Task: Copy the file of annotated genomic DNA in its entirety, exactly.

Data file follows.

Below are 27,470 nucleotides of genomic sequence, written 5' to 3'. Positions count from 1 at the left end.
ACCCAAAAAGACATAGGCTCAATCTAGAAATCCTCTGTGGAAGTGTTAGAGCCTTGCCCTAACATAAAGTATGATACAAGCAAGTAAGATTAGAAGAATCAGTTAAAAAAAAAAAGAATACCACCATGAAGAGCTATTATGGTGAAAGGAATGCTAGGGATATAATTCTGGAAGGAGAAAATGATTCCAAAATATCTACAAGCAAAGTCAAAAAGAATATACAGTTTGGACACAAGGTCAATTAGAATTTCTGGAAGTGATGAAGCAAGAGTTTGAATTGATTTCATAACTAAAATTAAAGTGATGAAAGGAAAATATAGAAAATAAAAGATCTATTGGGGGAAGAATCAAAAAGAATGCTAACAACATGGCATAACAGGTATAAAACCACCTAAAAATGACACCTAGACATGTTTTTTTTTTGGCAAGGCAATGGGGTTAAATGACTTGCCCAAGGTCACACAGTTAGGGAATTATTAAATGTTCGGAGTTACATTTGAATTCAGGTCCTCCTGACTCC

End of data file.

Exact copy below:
Below are 27,470 nucleotides of genomic sequence, written 5' to 3'. Positions count from 1 at the left end.
ACCCAAAAAGACATAGGCTCAATCTAGAAATCCTCTGTGGAAGTGTTAGAGCCTTGCCCTAACATAAAGTATGATACAAGCAAGTAAGATTAGAAGAATCAGTTAAAAAAAAAAAGAATACCACCATGAAGAGCTATTATGGTGAAAGGAATGCTAGGGATATAATTCTGGAAGGAGAAAATGATTCCAAAATATCTACAAGCAAAGTCAAAAAGAATATACAGTTTGGACACAAGGTCAATTAGAATTTCTGGAAGTGATGAAGCAAGAGTTTGAATTGATTTCATAACTAAAATTAAAGTGATGAAAGGAAAATATAGAAAATAAAAGATCTATTGGGGGAAGAATCAAAAAGAATGCTAACAACATGGCATAACAGGTATAAAACCACCTAAAAATGACACCTAGACATGTTTTTTTTTTGGCAAGGCAATGGGGTTAAATGACTTGCCCAAGGTCACACAGTTAGGGAATTATTAAATGTTCGGAGTTACATTTGAATTCAGGTCCTCCTGACTCC